US Authorities to Return Over $500,000 Worth of Bitcoin to a Conned Elderly Person



US Attorney Dena J. King announced that law enforcement seized $547,000 worth of bitcoin from a criminal who conned an elderly person last year. The officials will return all funds to the victim.

Cracking Down a Crypto Scam

In its latest efforts to fight fraudulent activities involving cryptocurrencies, American officials confiscated more than $500,000 in bitcoin from a criminal. The latter drained the funds from an elderly Ashville resident last year, as the sum represented his retirement savings.

According to a recent announcement by the United States Department of Justice, the scammer deceived the victim that his personal data had been used to facilitate illicit operations such as drug trafficking and money laundering. The fraudster, who identified himself as Agent James Hoffman, told the man to deposit funds into a “secure” government account to protect himself.

Later on, the criminal advised the victim to purchase bitcoin through Coinbase’s application and transfer the crypto assets into the aforementioned account. The conned person used all his retirement savings, equaling around $547,000, to buy a little over 12 BTC.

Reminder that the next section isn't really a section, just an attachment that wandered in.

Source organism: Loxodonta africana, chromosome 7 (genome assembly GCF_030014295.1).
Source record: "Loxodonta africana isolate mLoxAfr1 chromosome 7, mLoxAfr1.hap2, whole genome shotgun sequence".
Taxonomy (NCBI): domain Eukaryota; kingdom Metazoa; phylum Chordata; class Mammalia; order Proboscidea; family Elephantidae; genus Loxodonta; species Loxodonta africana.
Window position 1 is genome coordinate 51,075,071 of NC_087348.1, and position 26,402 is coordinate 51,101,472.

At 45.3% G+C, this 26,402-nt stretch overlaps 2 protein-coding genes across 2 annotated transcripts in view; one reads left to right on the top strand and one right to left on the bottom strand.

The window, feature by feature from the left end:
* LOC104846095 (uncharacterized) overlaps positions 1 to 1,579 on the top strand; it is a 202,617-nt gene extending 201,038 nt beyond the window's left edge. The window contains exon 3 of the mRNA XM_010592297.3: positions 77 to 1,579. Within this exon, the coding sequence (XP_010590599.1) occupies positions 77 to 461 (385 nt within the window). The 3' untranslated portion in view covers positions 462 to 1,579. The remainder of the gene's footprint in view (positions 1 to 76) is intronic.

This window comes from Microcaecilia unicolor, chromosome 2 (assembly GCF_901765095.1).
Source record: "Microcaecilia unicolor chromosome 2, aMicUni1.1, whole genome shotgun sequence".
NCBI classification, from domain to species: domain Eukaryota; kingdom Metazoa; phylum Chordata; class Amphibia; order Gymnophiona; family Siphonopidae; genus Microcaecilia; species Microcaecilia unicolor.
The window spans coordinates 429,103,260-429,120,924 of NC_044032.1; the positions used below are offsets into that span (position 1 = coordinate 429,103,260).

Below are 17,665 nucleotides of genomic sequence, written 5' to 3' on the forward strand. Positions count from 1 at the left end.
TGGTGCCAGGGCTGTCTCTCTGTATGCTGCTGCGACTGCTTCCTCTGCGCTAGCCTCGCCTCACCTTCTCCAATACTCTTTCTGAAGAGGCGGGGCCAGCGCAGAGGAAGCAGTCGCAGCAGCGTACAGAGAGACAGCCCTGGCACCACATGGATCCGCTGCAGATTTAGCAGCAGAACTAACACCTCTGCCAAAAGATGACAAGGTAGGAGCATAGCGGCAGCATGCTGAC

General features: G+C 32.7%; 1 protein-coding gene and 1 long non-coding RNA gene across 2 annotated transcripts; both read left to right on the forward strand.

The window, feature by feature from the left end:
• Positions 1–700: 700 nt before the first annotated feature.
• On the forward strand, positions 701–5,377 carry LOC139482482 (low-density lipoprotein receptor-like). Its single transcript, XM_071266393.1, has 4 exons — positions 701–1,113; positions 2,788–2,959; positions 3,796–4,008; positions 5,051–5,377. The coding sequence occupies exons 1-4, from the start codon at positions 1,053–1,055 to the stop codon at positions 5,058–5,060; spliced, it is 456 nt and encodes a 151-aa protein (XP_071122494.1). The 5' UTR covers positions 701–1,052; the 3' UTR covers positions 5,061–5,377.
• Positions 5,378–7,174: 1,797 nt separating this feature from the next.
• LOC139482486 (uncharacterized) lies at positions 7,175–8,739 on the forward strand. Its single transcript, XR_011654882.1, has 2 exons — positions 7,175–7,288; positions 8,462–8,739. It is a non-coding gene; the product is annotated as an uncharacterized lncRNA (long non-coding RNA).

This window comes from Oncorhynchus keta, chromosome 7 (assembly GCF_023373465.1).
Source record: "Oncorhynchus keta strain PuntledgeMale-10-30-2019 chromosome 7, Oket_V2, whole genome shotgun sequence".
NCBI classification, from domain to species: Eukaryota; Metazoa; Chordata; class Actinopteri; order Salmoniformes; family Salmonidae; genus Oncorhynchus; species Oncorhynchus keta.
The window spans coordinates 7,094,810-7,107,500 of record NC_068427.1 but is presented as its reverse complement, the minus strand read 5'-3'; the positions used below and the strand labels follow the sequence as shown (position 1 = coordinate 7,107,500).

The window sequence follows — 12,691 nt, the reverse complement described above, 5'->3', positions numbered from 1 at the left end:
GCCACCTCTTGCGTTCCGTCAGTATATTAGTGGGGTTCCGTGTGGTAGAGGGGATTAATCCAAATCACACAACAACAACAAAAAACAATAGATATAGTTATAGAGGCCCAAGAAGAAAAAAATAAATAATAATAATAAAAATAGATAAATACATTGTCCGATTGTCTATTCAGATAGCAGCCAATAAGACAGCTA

Fortunately for him, Coinbase and the FBI launched an investigation and identified the scam.

In the aftermath, US Attorney Dena J. King ruled that the funds must be seized from the criminal and returned to the victim. The court official praised the joint efforts of the FBI and Coinbase. She also noted that crypto scams usually do not have such a happy end for victims:

“Government imposter scams are pervasive and can be financially and psychologically devastating for those who fall prey. Thankfully, in this instance, the fraud was detected quickly, and the stolen funds will be returned to the victim. Unfortunately, the majority of these cases do not share a similar ending.”

Vital Tips for Protection

The DOJ further disclosed that victims of such scams are often elderly people who do not have the necessary financial knowledge and thus can be easily deceived.

Criminals often introduce themselves as grandchildren to the elderly adults insisting on funds because they need to pay, rent, or repair a car.

Romance scams are also not absent. In many cases, older people are lonely, and fraudsters initiate contact by presenting themselves as their online dates. Upon seeing interest, criminals ask the victims to send digital assets to dubious accounts (funds that could sponsor a vacation or even organize a wedding).

To avoid falling into such traps, the DOJ recommends never sharing personal information with unfamiliar individuals. People must also never transfer funds to unknown addresses and not send gift cards, checks, or money orders.

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